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I bought a special drill bit awhile back to do exactly what your talking about! I havn't tried it yet, but the idea is to drill a hole and insert a rod to hold the two together. I think it will work -- my pieces are round polished stone. They make bits for stone and glass.
But I would use a drill press and find a way to clamp the object down, you will probably have to make a jig to hold it -- all doable! :)
 

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Yes RAD your right about the press and clamp also it will need a constant supply of water to run over it to keep the glass from shattering whilst being drilled other than that you could use expoy resin .

Whatever you use if the pole is dropped it will shatter on impact if it falls on a hard surface.

Also if a steel rod is used depending on how tight a fit it is the rod will expand and contract inside the glass which may cause it to crack..

The only materail i have used when working with glass is copper. it has simular expansion and contraction rates as glass

You can place thin copper between two sheets of glass and it well melt together when fired and provided its aanealed correctly it will be fine.Its about the only metal that will do this
 

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I looked up the globe, and found that it is manufactured by the Alexander Kalifano company. The company site says that the body of the globe is opalite. I find that there is a man made substance called opalite. Given the price, I'd suppose it is the man made substance, and not the much I found a reference that says it is 2.5 on the Mohs scale, which makes it somewhat harder than plaster of paris, maybe as soft as copper. I can't find any info in if it is brittle.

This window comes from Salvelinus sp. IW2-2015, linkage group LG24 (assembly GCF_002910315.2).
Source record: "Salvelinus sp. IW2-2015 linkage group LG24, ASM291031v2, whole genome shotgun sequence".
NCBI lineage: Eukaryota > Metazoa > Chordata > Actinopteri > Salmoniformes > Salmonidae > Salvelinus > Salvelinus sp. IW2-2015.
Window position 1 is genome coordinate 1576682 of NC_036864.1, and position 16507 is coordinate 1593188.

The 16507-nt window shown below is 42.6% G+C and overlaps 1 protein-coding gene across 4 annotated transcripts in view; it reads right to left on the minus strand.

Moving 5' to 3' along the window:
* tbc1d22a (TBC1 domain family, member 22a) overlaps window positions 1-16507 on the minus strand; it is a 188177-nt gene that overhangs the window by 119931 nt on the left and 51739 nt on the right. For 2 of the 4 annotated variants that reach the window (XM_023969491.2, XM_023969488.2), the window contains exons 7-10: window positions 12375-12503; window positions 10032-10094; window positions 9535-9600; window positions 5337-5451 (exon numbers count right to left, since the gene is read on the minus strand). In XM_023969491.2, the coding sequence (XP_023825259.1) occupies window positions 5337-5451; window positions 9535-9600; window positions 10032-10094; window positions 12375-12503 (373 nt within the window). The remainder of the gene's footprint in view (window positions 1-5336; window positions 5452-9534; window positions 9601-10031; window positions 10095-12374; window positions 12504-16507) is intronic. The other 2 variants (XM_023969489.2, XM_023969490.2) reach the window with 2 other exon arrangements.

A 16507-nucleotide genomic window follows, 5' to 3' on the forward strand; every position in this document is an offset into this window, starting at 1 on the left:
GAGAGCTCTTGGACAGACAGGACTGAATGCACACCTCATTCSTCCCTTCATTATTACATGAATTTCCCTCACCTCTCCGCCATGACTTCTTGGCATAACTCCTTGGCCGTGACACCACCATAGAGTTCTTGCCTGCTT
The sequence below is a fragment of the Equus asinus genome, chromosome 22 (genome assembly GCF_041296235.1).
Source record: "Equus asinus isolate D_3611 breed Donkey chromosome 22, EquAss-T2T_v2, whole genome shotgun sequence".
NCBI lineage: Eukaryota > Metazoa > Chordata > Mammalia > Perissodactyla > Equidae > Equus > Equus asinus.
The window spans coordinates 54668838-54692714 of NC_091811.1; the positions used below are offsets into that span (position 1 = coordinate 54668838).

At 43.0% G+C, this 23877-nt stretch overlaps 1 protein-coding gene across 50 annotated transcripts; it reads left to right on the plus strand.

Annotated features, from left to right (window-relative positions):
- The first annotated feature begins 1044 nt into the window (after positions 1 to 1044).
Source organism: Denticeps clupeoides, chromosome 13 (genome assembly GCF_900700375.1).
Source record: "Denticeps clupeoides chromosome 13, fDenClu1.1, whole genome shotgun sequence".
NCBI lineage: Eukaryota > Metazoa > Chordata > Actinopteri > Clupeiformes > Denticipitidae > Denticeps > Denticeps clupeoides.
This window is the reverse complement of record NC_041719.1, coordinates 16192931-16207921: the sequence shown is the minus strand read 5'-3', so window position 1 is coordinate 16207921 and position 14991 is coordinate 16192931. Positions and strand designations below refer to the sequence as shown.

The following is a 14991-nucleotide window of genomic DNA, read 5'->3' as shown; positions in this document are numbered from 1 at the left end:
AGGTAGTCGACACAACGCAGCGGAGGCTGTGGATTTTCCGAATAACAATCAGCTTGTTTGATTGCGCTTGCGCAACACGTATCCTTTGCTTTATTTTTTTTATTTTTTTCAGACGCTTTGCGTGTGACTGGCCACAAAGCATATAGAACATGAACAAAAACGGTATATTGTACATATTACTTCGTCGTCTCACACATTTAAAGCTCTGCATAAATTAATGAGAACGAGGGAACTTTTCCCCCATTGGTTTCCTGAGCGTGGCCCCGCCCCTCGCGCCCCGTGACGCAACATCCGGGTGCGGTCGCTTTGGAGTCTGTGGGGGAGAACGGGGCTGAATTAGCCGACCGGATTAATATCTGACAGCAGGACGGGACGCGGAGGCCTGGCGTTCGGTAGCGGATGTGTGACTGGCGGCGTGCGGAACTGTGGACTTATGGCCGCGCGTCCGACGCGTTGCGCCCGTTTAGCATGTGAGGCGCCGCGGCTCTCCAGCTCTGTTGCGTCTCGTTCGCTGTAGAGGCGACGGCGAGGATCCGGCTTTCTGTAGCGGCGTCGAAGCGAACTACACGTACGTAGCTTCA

Mineral opalite, a variety of true opal is very hard and brittle. The only examples I've found online show rather small stones, maybe 2" long. Again, this leads me to think the globe is the man made substance.

Good luck. My experience w. such things is negligible. Perhaps have the customer take it to a jewelry shop, or contact the Kalifano co. and see if they will offer advise.
 

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I would have thought that you need to talk to a jewler to get the full understanding of the product even get him to drill it. To many variables wouldnt the company your puchasing it from do it or are they just middle men?

Its a nice idea put how pratical is it going to be if its your responsiblity ? Once drilled if poss. how will you mount it with a steel bar? would you shape the stick to cradle it?

Interesting to see what happens if you do it

At least it has got a lot of interest?

good luck
 

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Discussion Starter · #7 ·
I have been watching some video's on youtube about drilling glass.

I'm thinking that with the special drill bit, water and a slow drill I will give it a try.

I don't thank the customer plans to use the cane for walking, I believe it will be a ceremonial mace.
 

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I went to uni late in life took my degree in three dimensional design and ended up doing glass sculpture .I have worked on a lot of diffrent glass projects usually art based so good luck glass can be a cow to drill.

but as long as you take it slowly whilst driling and ensure that the whole piece is covered in water it should be okay.The water will act both as a coolent and lubricant.

The information on this item seems vague to say the least but if it is a composite you should be okay ,just check there are no surface flaws.

Look forward to seeing the finished item so hope all goes well.
 
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